Out-of-sorts South Korea face a Russia side desperate to prove a point in Cuiaba today.
The Korean's fortunes have nosedived since the heady days of 2002 when they turned the form book on its head by becoming the first Asian side to make it through to the semi-finals.
But before reaching their eighth consecutive World Cup, they struggled in qualifying, squeaking home only on goal difference.
They also lost World Cup warm-ups to Tunisia, 1-0, and more worryingly a 4-0 drubbing by Ghana last week.
Coach Hong Myung-bo is fretting over his Taeguk Warriors' fate in Brazil, aware that defensive frailties will make the going tough for them in a group H also containing favourites Belgium and Algeria.
Hong, 45, gained iconic status in Seoul after his side-footed penalty took Guus Hiddink's side into the 2002 World Cup last four.
He insists that rather than regressing, the Korean team has made progress in the past 12 years. "The fact is that the quality of football in South Korea has developed a lot since 2002," he said.
The Koreans arrived in Cuiaba on Sunday, 24 hours before Russia.
And before a training session at a local university, defender Lee Yong took time out to forecast what lay in store for him and his colleagues.
"It's true the Russian team are quite technical and strong. Maybe the Russians are physically stronger than Asian sides like us, but we are well prepared for this game, we're focused," he told the hordes of Korean press.
"We're well prepared for the match."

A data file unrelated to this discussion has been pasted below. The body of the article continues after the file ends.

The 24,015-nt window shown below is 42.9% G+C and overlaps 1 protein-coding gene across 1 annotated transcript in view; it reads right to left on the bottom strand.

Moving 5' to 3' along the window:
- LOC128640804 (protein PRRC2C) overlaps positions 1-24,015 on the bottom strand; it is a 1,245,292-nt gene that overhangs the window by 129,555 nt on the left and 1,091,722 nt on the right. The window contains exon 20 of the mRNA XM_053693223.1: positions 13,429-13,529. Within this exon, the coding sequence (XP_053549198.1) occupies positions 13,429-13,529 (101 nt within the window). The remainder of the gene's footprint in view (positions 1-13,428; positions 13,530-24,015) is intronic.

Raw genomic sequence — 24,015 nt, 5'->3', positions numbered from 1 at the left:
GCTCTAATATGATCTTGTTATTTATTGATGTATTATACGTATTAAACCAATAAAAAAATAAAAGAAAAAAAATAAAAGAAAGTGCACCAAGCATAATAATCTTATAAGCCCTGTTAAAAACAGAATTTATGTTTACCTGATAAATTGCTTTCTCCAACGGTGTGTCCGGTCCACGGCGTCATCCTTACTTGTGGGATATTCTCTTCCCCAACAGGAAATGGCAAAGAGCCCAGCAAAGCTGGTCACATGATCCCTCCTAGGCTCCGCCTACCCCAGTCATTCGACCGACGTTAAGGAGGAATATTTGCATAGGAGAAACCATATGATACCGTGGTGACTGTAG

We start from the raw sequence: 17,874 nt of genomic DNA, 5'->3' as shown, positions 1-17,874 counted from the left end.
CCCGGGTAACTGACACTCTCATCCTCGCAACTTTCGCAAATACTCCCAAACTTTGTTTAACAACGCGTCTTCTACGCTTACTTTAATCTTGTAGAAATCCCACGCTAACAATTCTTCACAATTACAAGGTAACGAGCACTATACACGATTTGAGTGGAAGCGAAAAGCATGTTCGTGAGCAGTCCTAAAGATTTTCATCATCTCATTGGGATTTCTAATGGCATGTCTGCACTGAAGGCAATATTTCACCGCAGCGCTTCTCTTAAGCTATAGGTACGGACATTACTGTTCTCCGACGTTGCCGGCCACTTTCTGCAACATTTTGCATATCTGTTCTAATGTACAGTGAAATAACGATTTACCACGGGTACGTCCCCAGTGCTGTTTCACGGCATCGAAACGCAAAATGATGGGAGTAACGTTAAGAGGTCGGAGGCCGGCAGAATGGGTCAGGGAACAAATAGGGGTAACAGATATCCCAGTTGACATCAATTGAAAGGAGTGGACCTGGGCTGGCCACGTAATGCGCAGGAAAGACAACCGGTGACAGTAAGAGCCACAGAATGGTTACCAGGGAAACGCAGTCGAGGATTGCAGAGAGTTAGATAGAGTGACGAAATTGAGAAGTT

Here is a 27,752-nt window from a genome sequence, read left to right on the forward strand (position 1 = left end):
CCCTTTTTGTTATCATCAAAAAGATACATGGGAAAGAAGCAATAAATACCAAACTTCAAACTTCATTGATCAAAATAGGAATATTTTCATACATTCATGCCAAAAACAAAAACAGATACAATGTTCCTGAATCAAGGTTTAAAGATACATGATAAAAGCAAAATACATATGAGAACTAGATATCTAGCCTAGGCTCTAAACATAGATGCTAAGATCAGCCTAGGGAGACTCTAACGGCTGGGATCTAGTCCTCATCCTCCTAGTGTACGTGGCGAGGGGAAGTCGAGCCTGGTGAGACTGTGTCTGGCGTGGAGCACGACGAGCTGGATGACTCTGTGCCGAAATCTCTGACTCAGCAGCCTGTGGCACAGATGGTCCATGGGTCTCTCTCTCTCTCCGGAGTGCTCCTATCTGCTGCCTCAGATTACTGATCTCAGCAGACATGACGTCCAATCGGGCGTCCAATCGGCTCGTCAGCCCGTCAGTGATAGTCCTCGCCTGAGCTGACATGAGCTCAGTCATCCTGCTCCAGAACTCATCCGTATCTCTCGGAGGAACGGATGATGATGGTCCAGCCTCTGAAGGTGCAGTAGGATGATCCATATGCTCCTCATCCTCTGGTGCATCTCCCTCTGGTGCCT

Unlike the Koreans, who are part of recent World Cup history's fixture and fittings, Russia return to the feast of football for the first time since 2002 when, like in 1994, they failed to make it out of the group stages.
Under Fabio Capello, who guided England to the last 16 in South Africa four years ago, Russia coasted through qualifying and in stark contrast to Tuesday's opposition are unbeaten in 10 games.
They hold a psychological advantage going into the game at the Arena Pantanal as they saw off South Korea 2-1 in a friendly in Dubai last November.
Capello's crew set off for Brazil missing one vital component of their assault on the World Cup - captain, Roman Shirokov.
The 27-year-old midfielder's failure to recover from a knee ligament injury represented a serious blow to Capello's plans, with 21-year-old Rubin Kazan's Pavel Mogilevets stepping in to replace him.
Veteran defender Vasily Berezutskiy said the 2018 World Cup hosts were in Brazil to set the record straight.
"We have things to prove in this World Cup," said the CSKA Moscow player, who has 78 international caps to his name.
"It has been 12 years since Russia have participated in the World Cup, so our objective is to play more than three games, try to qualify from our group and after that we will see."
Capello's disciplinarian approach failed to win many friends in the England camp, but it has gone down well with the Russian players.
"Capello demands discipline and it's a good thing because everyone is working hard, giving 100 per cent in every session," 22-year-old forward Maksim Kanunnikov said.
Fellow striker Alexander Kokorin said he felt the pressure to produce on the game's biggest stage of all.
"I really feel a big responsibility because everybody is talking about me as possibly one of the surprises of this World Cup," the Dynamo Moscow forward, 23, said on Sunday.